Every business wants to prevent violence in the workplace. However, whistleblowers are critical to helping recognize and prevent issues before anything escalates.
Violence is a real danger in the workplace. It also makes whistleblowers afraid to speak up. The good news is businesses have the power to make whistleblowers feel safe reporting issues.
While HR or management might not notice growing disagreements between employees, co-workers will. Perhaps someone overhears a threat or a co-worker confides that they’re afraid something is going to happen. Train your employees to report these observations anonymously to your whistleblower hotline.
Naturally, these could have just been idle threats with no potential for violence, but if you’re aware of an issue, it’s easier to monitor the situation. If you notice any changes, you can act quickly, helping to prevent violence in the workplace.
Report Threats Anonymously
Often, employees don’t report violent threats to HR for fear that the person threatening them might act even faster. With an anonymous report, the employee feels much safer. Plus, you’re able to investigate the threat by speaking with a variety of employees to establish a history of problems.
Report Small Acts Of Violence
While the goal is to prevent violence in the workplace, small acts are often overlooked. For example, an angry co-worker might break a coffee mug or punch a wall. Train employees to recognize even these small acts and report them immediately using your whistleblower hotline.
Small acts of violence often lead to much more dangerous acts. This gives HR a chance to monitor the situation and speak with the employee in question to figure out what’s wrong and whether they’re safe to keep in the position.
Report Ethical Issues
Violence in the workplace doesn’t just appear out of nowhere. Typically, there is some sort of trigger. For instance, an employee who was fired due to age discrimination might become violent. This is where a whistleblower hotline helps.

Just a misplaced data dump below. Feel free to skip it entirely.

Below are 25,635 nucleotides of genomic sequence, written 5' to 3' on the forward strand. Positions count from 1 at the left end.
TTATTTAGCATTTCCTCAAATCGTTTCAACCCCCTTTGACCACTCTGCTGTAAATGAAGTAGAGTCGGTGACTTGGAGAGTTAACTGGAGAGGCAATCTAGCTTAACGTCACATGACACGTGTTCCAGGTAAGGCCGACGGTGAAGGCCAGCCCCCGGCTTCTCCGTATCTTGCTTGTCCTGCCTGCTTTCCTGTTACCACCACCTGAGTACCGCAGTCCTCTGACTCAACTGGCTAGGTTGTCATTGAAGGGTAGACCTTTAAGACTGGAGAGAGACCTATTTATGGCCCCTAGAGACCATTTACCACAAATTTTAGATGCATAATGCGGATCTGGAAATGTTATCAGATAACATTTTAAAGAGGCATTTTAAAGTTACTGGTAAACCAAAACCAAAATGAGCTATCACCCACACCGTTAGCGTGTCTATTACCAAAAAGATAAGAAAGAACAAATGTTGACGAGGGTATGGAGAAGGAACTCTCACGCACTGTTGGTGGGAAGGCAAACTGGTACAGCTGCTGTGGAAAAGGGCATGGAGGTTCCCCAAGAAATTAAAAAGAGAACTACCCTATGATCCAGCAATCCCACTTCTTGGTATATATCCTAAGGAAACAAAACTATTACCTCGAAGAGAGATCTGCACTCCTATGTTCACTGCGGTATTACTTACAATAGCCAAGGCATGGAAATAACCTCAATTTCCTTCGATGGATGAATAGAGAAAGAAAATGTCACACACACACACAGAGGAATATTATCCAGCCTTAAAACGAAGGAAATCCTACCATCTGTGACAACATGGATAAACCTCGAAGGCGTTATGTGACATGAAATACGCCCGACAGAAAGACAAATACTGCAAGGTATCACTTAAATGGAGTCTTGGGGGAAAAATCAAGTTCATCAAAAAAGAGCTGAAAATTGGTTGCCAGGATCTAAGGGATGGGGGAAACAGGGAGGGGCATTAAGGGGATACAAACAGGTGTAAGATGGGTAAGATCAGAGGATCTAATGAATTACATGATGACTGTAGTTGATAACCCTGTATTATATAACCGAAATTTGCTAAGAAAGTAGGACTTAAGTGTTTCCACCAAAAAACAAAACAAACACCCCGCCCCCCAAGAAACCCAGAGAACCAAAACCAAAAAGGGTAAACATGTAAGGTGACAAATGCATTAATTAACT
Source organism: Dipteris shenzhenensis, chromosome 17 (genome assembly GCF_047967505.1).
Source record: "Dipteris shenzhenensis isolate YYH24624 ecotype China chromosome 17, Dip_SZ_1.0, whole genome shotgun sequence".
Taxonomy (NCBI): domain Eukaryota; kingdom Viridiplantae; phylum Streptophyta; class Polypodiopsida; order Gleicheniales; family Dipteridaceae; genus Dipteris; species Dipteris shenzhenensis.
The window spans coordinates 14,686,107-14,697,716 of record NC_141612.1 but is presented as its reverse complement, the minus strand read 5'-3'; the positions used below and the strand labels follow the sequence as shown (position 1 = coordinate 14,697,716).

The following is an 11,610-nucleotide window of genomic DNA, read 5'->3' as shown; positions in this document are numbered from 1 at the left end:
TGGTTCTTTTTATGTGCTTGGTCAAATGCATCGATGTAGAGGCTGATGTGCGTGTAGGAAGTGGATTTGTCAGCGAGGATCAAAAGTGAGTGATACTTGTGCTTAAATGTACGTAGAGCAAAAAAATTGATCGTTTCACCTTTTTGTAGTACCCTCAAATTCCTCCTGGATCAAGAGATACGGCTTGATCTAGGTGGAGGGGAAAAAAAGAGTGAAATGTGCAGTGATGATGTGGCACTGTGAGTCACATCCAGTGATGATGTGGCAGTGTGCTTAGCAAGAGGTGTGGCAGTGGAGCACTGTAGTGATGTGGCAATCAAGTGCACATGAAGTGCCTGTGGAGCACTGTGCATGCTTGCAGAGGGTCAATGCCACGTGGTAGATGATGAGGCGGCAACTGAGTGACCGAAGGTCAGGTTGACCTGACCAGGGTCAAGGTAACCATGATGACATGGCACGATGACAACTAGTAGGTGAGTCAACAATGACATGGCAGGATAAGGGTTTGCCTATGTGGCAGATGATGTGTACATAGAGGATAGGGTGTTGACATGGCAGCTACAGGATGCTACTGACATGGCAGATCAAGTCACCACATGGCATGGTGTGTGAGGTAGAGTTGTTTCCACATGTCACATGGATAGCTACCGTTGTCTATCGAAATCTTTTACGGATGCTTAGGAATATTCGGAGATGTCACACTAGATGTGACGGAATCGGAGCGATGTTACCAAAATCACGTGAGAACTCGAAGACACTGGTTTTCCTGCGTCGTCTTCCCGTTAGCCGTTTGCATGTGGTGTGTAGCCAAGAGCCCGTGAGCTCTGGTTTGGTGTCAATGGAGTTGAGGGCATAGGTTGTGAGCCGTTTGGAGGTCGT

Thoroughly train employees on your code of ethics. Explain what is and isn’t acceptable. Then, train them on how to use your hotline to report ethical issues. If employees are being forced to compromise ethics, such as using sub-par construction supplies, or someone’s being harassed, and HR is ignoring the complaint, other employees can report it.
Instead of reports going to HR, they’re often anonymous and sent to a more diverse team with less chance of bias in the matter. This helps employees get a safer, more fair investigation. This is especially true if HR is possibly the unethical party or may be biased.
By addressing and resolving ethics issues, you reduce employee stress and make the workplace safer for them. As a result, employees who might have been treated badly by others or felt constant stress due to unethical situations aren’t triggered. Just make sure to implement a zero tolerance policy for retaliation when issues are reported.
Simply giving employees a safe and effective way to report ethical issues helps to prevent violence in the workplace.